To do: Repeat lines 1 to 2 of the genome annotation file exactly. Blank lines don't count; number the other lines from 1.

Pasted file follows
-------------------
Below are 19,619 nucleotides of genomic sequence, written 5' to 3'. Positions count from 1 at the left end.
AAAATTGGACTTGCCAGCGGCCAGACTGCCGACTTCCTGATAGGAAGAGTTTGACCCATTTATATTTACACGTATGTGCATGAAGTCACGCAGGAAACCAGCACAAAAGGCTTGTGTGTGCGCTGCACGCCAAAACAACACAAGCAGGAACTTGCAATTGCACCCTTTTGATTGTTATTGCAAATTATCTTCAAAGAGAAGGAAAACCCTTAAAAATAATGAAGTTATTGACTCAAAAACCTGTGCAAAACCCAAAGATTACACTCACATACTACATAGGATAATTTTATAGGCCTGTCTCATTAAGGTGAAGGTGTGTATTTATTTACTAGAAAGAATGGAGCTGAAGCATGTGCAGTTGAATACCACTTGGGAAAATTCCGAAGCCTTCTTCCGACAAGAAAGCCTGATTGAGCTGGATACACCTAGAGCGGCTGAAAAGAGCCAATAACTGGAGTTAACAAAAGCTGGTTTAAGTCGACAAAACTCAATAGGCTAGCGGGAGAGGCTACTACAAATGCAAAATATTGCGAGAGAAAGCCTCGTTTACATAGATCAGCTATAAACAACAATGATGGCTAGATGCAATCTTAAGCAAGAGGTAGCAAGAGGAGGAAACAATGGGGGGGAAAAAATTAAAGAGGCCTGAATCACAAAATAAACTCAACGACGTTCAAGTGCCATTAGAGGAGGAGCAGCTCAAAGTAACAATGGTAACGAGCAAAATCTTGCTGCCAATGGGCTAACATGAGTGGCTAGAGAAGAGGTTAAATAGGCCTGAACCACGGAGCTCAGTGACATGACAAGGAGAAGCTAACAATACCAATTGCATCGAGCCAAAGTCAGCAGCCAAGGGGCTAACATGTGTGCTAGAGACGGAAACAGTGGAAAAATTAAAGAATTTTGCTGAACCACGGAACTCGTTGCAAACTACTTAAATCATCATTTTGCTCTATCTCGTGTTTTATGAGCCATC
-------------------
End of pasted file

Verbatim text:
Below are 19,619 nucleotides of genomic sequence, written 5' to 3'. Positions count from 1 at the left end.
AAAATTGGACTTGCCAGCGGCCAGACTGCCGACTTCCTGATAGGAAGAGTTTGACCCATTTATATTTACACGTATGTGCATGAAGTCACGCAGGAAACCAGCACAAAAGGCTTGTGTGTGCGCTGCACGCCAAAACAACACAAGCAGGAACTTGCAATTGCACCCTTTTGATTGTTATTGCAAATTATCTTCAAAGAGAAGGAAAACCCTTAAAAATAATGAAGTTATTGACTCAAAAACCTGTGCAAAACCCAAAGATTACACTCACATACTACATAGGATAATTTTATAGGCCTGTCTCATTAAGGTGAAGGTGTGTATTTATTTACTAGAAAGAATGGAGCTGAAGCATGTGCAGTTGAATACCACTTGGGAAAATTCCGAAGCCTTCTTCCGACAAGAAAGCCTGATTGAGCTGGATACACCTAGAGCGGCTGAAAAGAGCCAATAACTGGAGTTAACAAAAGCTGGTTTAAGTCGACAAAACTCAATAGGCTAGCGGGAGAGGCTACTACAAATGCAAAATATTGCGAGAGAAAGCCTCGTTTACATAGATCAGCTATAAACAACAATGATGGCTAGATGCAATCTTAAGCAAGAGGTAGCAAGAGGAGGAAACAATGGGGGGGAAAAAATTAAAGAGGCCTGAATCACAAAATAAACTCAACGACGTTCAAGTGCCATTAGAGGAGGAGCAGCTCAAAGTAACAATGGTAACGAGCAAAATCTTGCTGCCAATGGGCTAACATGAGTGGCTAGAGAAGAGGTTAAATAGGCCTGAACCACGGAGCTCAGTGACATGACAAGGAGAAGCTAACAATACCAATTGCATCGAGCCAAAGTCAGCAGCCAAGGGGCTAACATGTGTGCTAGAGACGGAAACAGTGGAAAAATTAAAGAATTTTGCTGAACCACGGAACTCGTTGCAAACTACTTAAATCATCATTTTGCTCTATCTCGTGTTTTATGAGCCATC